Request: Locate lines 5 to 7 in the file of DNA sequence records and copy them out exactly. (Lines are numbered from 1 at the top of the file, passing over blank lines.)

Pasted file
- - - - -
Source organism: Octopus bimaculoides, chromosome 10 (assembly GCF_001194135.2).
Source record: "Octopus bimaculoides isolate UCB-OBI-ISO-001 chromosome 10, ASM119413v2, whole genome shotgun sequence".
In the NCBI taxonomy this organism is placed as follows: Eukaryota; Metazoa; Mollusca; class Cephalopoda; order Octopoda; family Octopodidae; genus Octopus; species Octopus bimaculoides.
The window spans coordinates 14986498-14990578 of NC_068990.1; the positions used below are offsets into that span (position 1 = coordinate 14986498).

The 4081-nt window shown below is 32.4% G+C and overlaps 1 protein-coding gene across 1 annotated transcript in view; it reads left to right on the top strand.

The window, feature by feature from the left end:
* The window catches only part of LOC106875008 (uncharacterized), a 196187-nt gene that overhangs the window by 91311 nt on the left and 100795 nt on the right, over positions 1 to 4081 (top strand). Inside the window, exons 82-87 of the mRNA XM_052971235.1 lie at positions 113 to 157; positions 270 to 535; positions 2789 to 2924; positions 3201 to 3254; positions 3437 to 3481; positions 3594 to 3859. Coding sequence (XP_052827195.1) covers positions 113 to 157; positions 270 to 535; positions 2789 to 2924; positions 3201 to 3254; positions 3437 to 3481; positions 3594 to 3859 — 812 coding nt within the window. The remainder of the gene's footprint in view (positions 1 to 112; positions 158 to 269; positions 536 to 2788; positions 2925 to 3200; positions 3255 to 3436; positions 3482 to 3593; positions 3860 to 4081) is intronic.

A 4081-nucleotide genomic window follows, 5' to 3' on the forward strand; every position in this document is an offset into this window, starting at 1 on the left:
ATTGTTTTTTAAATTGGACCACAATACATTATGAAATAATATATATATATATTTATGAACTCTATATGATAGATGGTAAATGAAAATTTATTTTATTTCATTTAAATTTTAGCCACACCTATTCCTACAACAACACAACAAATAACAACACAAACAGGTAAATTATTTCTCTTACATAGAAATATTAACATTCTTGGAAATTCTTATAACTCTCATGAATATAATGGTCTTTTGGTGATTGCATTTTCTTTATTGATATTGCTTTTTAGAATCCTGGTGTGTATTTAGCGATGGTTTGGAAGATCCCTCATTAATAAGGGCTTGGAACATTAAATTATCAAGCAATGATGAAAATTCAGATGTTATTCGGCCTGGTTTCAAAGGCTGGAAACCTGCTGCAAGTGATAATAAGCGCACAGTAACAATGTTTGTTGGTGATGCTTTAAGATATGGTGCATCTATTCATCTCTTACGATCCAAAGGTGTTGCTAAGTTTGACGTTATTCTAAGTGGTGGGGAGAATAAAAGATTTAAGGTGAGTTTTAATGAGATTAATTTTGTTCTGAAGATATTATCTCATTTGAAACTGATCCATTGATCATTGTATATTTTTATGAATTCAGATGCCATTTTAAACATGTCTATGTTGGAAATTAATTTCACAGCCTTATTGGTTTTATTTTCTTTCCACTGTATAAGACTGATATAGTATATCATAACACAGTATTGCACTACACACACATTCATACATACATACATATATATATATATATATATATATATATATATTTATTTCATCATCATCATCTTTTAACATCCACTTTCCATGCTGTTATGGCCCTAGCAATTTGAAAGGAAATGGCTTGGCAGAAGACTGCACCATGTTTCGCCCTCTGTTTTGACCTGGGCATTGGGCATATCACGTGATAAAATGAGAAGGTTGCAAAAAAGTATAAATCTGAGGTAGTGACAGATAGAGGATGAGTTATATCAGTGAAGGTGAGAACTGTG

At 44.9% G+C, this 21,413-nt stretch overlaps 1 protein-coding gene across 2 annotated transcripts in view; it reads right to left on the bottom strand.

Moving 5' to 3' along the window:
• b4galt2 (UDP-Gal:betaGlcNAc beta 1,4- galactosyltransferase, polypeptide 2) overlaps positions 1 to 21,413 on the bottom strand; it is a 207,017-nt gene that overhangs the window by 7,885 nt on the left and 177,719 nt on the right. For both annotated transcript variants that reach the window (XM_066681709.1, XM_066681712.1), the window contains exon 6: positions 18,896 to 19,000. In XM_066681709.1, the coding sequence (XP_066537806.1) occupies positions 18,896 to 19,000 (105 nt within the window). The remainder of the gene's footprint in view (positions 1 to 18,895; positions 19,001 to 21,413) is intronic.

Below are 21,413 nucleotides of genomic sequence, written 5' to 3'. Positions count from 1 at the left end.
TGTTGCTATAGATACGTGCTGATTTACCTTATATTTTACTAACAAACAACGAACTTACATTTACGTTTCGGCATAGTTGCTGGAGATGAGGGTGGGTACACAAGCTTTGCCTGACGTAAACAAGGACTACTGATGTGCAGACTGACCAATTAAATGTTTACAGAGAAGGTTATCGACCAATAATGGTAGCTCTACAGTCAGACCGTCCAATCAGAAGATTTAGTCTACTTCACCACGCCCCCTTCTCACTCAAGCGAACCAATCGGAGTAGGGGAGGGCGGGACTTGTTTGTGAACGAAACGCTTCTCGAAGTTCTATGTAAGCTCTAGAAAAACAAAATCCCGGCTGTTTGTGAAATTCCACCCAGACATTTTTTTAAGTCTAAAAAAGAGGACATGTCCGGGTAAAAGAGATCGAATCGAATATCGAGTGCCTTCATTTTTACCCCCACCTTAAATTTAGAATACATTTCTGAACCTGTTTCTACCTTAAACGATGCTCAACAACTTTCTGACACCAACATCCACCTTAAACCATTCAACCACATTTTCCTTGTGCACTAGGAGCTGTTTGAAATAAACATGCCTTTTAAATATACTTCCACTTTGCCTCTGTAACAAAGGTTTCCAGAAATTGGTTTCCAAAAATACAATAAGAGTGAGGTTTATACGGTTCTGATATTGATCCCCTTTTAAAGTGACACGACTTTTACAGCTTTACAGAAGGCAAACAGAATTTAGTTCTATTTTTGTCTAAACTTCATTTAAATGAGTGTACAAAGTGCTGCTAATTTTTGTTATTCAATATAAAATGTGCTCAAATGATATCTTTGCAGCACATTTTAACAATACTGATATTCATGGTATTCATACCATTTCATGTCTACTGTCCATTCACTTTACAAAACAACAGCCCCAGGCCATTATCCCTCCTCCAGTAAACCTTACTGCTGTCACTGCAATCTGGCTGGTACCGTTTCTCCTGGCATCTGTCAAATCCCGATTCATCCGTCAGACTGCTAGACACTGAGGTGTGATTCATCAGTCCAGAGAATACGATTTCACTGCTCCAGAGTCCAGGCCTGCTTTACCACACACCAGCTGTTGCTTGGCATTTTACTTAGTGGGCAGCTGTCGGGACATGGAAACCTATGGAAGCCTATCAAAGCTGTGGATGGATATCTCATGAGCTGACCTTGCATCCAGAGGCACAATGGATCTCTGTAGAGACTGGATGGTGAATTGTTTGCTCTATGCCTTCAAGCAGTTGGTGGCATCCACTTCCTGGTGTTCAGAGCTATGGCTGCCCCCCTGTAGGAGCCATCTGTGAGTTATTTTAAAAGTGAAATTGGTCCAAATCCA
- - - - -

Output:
The 4081-nt window shown below is 32.4% G+C and overlaps 1 protein-coding gene across 1 annotated transcript in view; it reads left to right on the top strand.

The window, feature by feature from the left end:
* The window catches only part of LOC106875008 (uncharacterized), a 196187-nt gene that overhangs the window by 91311 nt on the left and 100795 nt on the right, over positions 1 to 4081 (top strand). Inside the window, exons 82-87 of the mRNA XM_052971235.1 lie at positions 113 to 157; positions 270 to 535; positions 2789 to 2924; positions 3201 to 3254; positions 3437 to 3481; positions 3594 to 3859. Coding sequence (XP_052827195.1) covers positions 113 to 157; positions 270 to 535; positions 2789 to 2924; positions 3201 to 3254; positions 3437 to 3481; positions 3594 to 3859 — 812 coding nt within the window. The remainder of the gene's footprint in view (positions 1 to 112; positions 158 to 269; positions 536 to 2788; positions 2925 to 3200; positions 3255 to 3436; positions 3482 to 3593; positions 3860 to 4081) is intronic.